- Drawn out in a line, or in the direction of length; protracted; extended; as, a long line; -- opposed to short, and distinguished from broad or wide.
- Drawn out or extended in time; continued through a considerable tine, or to a great length; as, a long series of events; a long debate; a long drama; a long history; a long book.
- Slow in passing; causing weariness by length or duration; lingering; as, long hours of watching.
- Occurring or coming after an extended interval; distant in time; far away."The we may us reserve both fresh and strong Against the tournament, which is not long." [Spenser.]
- Having a length of the specified measure; of a specified length; as, a span long; a yard long; a mile long, that is, extended to the measure of a mile, etc.
- Far-reaching; extensive." Longviews." [Burke.]
- [Phonetics] Prolonged, or relatively more prolonged, in utterance; -- said of vowels and syllables. See Short (a.), 13, and Guide to Pronunciation, §§ 22, 30.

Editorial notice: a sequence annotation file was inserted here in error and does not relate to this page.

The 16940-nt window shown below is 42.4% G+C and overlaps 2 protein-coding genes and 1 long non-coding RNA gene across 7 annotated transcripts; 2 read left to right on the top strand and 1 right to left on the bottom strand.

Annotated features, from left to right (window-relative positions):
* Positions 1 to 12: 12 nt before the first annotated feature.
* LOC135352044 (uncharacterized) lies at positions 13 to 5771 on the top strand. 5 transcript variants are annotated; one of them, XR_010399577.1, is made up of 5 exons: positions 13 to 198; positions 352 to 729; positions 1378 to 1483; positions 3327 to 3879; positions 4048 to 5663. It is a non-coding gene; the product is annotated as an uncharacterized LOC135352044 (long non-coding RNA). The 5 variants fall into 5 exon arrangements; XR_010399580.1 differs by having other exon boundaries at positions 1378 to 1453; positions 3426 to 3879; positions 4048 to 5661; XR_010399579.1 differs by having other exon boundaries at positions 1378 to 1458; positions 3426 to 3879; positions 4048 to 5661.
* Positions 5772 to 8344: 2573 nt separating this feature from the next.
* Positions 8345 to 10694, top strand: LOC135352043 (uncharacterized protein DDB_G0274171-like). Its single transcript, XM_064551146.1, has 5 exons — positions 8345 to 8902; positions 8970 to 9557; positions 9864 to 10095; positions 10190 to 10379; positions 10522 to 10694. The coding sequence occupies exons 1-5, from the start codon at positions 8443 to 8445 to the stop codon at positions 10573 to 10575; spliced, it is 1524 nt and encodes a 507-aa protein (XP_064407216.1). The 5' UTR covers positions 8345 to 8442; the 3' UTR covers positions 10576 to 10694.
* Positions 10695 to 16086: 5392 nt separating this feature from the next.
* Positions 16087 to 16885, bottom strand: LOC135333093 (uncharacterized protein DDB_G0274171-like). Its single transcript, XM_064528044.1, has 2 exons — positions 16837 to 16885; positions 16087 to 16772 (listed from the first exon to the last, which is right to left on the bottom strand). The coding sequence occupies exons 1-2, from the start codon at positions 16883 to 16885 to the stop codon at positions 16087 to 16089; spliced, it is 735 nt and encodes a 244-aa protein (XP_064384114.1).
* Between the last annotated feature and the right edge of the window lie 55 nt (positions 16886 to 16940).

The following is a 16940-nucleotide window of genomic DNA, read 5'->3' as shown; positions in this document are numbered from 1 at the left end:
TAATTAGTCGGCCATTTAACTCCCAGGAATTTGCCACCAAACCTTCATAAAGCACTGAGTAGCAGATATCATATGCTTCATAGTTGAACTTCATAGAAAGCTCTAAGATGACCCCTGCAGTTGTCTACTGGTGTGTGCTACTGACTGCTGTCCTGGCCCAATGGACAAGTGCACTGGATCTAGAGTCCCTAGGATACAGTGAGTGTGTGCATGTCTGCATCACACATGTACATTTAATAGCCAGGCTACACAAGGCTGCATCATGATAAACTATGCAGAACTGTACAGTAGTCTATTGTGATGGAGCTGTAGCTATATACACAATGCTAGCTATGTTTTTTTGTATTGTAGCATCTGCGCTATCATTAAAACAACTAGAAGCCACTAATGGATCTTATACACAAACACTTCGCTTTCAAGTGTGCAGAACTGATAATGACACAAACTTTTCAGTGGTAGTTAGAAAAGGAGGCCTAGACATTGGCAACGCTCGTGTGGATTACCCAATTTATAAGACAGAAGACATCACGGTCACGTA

- [Finance & Com] Having a supply of stocks or goods; prepared for, or depending for a profit upon, advance in prices; as, long of cotton. Hence, the phrases: to be, or go long of the market to be on the long side of the market, to hold products or securities for a rise in price, esp. when bought on a margin. Contrasted to short.
Note: ☞ Long is used as a prefix in a large number of compound adjectives which are mostly of obvious meaning; as, long-armed, long-beaked, long-haired, long-horned, long-necked, long-sleeved, long-tailed, long- worded, etc.
Etymology: AS. long lang; akin to OS, OFries., D., & G. lang, Icel. langr, Sw. lång, Dan. lang, Goth. laggs, L. longus. √125. Cf. Length Ling a fish, Linger Lunge Purloin